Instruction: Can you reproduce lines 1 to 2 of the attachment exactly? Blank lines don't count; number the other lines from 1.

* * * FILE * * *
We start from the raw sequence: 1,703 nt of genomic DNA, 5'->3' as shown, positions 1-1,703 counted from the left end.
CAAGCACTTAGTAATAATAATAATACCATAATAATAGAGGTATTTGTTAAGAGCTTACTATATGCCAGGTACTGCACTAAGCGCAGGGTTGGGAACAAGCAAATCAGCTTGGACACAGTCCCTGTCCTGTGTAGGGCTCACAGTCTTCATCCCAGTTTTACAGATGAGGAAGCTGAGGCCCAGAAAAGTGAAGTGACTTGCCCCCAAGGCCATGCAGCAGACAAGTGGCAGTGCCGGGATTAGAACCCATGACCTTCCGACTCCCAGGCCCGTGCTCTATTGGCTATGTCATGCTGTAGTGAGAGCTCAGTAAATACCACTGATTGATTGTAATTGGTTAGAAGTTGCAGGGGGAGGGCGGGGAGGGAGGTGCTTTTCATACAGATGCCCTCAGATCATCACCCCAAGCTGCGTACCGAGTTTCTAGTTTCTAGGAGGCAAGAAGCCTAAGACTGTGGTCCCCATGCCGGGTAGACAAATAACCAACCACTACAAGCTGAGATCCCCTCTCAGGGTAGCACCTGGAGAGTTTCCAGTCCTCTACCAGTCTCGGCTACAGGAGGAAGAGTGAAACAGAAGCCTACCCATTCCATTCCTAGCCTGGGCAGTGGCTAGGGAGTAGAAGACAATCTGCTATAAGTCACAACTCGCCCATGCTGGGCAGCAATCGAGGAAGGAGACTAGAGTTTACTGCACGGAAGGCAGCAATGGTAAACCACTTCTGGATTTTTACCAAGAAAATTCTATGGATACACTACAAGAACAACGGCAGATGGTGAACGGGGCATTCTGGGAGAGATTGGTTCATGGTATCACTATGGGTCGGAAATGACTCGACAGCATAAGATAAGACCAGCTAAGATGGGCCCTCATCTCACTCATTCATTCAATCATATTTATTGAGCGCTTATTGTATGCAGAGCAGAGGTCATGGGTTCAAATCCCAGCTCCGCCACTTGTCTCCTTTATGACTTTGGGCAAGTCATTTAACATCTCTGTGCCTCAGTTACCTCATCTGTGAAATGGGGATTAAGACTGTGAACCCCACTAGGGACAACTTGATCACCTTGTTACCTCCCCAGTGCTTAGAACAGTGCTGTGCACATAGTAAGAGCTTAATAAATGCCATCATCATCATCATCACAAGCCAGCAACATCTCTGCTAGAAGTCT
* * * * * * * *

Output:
We start from the raw sequence: 1,703 nt of genomic DNA, 5'->3' as shown, positions 1-1,703 counted from the left end.
CAAGCACTTAGTAATAATAATAATACCATAATAATAGAGGTATTTGTTAAGAGCTTACTATATGCCAGGTACTGCACTAAGCGCAGGGTTGGGAACAAGCAAATCAGCTTGGACACAGTCCCTGTCCTGTGTAGGGCTCACAGTCTTCATCCCAGTTTTACAGATGAGGAAGCTGAGGCCCAGAAAAGTGAAGTGACTTGCCCCCAAGGCCATGCAGCAGACAAGTGGCAGTGCCGGGATTAGAACCCATGACCTTCCGACTCCCAGGCCCGTGCTCTATTGGCTATGTCATGCTGTAGTGAGAGCTCAGTAAATACCACTGATTGATTGTAATTGGTTAGAAGTTGCAGGGGGAGGGCGGGGAGGGAGGTGCTTTTCATACAGATGCCCTCAGATCATCACCCCAAGCTGCGTACCGAGTTTCTAGTTTCTAGGAGGCAAGAAGCCTAAGACTGTGGTCCCCATGCCGGGTAGACAAATAACCAACCACTACAAGCTGAGATCCCCTCTCAGGGTAGCACCTGGAGAGTTTCCAGTCCTCTACCAGTCTCGGCTACAGGAGGAAGAGTGAAACAGAAGCCTACCCATTCCATTCCTAGCCTGGGCAGTGGCTAGGGAGTAGAAGACAATCTGCTATAAGTCACAACTCGCCCATGCTGGGCAGCAATCGAGGAAGGAGACTAGAGTTTACTGCACGGAAGGCAGCAATGGTAAACCACTTCTGGATTTTTACCAAGAAAATTCTATGGATACACTACAAGAACAACGGCAGATGGTGAACGGGGCATTCTGGGAGAGATTGGTTCATGGTATCACTATGGGTCGGAAATGACTCGACAGCATAAGATAAGACCAGCTAAGATGGGCCCTCATCTCACTCATTCATTCAATCATATTTATTGAGCGCTTATTGTATGCAGAGCAGAGGTCATGGGTTCAAATCCCAGCTCCGCCACTTGTCTCCTTTATGACTTTGGGCAAGTCATTTAACATCTCTGTGCCTCAGTTACCTCATCTGTGAAATGGGGATTAAGACTGTGAACCCCACTAGGGACAACTTGATCACCTTGTTACCTCCCCAGTGCTTAGAACAGTGCTGTGCACATAGTAAGAGCTTAATAAATGCCATCATCATCATCATCACAAGCCAGCAACATCTCTGCTAGAAGTCT